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There are a lot of very good New Zealand writers around, particularly in crime fiction, and Nathan Blackwell is one of the newest kids on the block. The Sound of her Voice, published in paperback by Orion this month, is a very good, albeit dark read. No surprises then that it was shortlisted for the Ngaio Marsh best crime novel in 2018. Aah, Ngaio Marsh …

Blackwell’s protagonist Matt Buchanan is pretty jaded by life. As a detective working in the Orewa District of New Zealand, he’s seen the worst of the worst, including the rapes and murders of teenage girls. Matt’s a widower with a daughter of his own and these cases hit hard. The disappearance of 14-year-old Samantha Coates years before is among the crimes that haunt him. When a body of a woman is found, Matt sees links to Samantha’s disappearance. He’s determined to do right by the victims, no matter what the personal cost.

This is a gritty read, certainly not one for those faint of heart. Blackwell, the pseudonym of a New Zealand policeman, writes with a bleak authenticity that can only come from personal experience. The crimes he recounts are savage, the system within which he works flawed, yet the detail is extraordinary and the plot compelling enough to make us to read on, even when we don’t particularly want to. It’s not a comfortable read by any means, but my God, it’s good.

Intense, brutal, fast paced, The Sound of her Voice is highly recommended.

Nathan Blackwell | The Sound of her Voice | Orion | paperback original £14.99 | 28 November 2019 |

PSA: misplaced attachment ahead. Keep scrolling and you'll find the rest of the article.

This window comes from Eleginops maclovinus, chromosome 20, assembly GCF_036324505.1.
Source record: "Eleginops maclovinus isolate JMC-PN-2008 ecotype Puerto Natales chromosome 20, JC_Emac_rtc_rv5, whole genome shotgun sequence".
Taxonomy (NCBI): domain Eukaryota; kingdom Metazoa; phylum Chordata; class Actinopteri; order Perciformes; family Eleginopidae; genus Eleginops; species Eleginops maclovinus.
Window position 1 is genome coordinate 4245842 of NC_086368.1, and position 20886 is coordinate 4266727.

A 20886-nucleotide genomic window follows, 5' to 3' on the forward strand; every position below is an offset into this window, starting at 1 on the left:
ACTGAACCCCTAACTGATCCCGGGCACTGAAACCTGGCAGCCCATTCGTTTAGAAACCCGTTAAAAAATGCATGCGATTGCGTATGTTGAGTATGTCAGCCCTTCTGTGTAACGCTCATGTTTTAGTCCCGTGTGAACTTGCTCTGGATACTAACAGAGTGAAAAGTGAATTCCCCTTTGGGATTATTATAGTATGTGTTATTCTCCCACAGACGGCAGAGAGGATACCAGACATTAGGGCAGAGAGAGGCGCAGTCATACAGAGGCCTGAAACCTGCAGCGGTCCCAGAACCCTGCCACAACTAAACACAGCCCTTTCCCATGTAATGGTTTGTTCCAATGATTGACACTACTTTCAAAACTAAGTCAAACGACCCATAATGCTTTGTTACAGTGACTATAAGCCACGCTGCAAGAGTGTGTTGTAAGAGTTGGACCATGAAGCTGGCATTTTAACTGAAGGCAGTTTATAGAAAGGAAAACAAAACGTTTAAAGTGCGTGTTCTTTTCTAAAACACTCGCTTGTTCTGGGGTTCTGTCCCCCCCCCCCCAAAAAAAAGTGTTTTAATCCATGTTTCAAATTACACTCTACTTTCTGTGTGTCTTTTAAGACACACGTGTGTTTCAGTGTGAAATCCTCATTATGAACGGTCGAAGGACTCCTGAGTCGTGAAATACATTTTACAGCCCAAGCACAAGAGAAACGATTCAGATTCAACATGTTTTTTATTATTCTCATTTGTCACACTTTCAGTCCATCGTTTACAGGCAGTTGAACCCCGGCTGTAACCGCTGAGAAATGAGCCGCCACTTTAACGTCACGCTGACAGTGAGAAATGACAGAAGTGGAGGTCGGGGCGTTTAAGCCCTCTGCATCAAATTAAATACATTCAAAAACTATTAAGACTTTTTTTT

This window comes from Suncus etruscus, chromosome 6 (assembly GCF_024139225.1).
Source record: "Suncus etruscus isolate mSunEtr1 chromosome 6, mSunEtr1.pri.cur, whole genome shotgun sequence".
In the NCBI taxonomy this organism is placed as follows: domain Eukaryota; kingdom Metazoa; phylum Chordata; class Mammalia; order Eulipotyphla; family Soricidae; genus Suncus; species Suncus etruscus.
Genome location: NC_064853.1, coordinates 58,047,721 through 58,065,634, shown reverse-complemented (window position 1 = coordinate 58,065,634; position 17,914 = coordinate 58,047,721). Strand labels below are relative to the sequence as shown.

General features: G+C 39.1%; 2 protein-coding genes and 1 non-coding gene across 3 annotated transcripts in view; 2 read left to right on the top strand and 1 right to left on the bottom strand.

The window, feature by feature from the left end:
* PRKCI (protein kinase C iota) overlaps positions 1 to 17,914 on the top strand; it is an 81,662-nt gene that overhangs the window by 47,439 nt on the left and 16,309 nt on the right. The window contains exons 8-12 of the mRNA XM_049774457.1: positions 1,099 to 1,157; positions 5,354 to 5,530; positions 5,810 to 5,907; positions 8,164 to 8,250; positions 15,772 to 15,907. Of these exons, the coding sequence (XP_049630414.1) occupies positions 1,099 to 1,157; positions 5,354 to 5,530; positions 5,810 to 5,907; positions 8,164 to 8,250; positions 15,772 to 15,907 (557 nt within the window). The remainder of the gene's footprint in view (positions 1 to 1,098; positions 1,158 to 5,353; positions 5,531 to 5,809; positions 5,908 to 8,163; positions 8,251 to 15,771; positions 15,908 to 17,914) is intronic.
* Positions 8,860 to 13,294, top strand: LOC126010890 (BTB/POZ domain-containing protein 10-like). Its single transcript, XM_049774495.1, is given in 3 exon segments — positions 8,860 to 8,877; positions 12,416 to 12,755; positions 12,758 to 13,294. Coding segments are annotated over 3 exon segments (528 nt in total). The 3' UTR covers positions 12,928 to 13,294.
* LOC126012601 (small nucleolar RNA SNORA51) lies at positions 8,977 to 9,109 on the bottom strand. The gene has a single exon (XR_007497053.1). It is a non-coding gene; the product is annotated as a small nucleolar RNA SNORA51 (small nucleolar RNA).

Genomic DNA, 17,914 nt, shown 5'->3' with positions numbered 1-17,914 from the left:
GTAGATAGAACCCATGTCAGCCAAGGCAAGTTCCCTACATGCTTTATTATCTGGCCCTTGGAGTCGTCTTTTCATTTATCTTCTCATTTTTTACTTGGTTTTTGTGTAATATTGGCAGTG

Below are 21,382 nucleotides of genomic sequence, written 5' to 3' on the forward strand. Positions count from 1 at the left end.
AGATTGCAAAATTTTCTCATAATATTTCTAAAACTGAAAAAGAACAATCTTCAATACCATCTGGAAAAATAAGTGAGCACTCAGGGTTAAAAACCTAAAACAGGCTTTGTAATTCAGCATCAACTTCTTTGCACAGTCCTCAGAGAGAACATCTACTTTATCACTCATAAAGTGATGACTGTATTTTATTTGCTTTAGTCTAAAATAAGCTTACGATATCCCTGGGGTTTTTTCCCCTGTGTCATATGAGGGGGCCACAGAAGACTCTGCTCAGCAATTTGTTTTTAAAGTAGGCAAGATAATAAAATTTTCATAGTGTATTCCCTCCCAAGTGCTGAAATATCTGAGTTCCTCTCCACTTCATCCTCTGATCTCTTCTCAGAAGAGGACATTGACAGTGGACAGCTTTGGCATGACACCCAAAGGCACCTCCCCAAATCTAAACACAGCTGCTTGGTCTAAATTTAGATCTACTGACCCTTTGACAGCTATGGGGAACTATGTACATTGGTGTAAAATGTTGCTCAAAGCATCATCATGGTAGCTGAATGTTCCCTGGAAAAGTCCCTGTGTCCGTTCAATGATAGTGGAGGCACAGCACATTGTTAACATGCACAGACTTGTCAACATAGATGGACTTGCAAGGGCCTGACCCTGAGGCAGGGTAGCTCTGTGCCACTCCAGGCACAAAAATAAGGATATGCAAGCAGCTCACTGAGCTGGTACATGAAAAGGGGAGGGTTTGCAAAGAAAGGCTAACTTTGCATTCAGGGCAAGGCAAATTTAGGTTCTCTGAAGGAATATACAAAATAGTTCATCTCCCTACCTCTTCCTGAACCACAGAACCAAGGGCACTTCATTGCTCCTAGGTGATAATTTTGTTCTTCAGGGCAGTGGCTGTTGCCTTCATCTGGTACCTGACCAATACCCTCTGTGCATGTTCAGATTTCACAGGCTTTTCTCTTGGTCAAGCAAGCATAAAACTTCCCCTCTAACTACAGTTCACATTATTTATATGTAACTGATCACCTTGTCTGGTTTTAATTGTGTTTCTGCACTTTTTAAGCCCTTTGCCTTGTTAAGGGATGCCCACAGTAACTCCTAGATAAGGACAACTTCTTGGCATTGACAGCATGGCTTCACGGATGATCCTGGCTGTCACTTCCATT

ebook £4.99 |

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Acknowledgements: This review is published as part of the virtual book tour. Many thanks to Tracy Fenton of Compulsive Readers and to the publisher for sending a review copy and jacket image. All opinions are our own. All rights reserved. Please check out the other reviews on this tour.

See also: Jason Arnopp’s creepily entertaining Ghoster‘; Carver’s Nothing Important Happened Today’; ‘By Grand Central Station I Sat Down and Wept’; ‘The Revolution Will Not Be Televised‘; ‘We should all be feminists‘; The not-so-invisible woman: 150 greats in their own words’;Permission by Saskia Vogel‘; ‘Lisa Ko’s The Leavers, Dialogue’s brilliant debut; ‘RW Kwon’s The Incendiaries’; ‘How Penguin learned to fly – Allen Lane and the Original “Penguin Ten”‘; Dorothy L. Sayer’s Busman’s Holiday – Romek Marber for Penguin Crime (book covers we love).

Select Q&As/interviews: Amanda Saint‘;‘Ausma Zehanat Khan’; Mary Balogh‘; ‘Louise Voss’; ‘Lilja Sigurðardóttir’; ’Tom Cox’; ‘Vanda Symon; ‘Gunnar Staalesen’; Some like it hot – the joy of Carole Mortimer, award-winning novelist

 

This review is © 2019 by The Literary Shed. All rights reserved. All opinions are our own. We welcome your feedback and comments. If you wish to reproduce this piece, please do contact us to request permission. Any images are used for promotional purposes only. If we have unintentionally breached your copyright, please contact us and we will take the image down immediately. Thank you so much.

 

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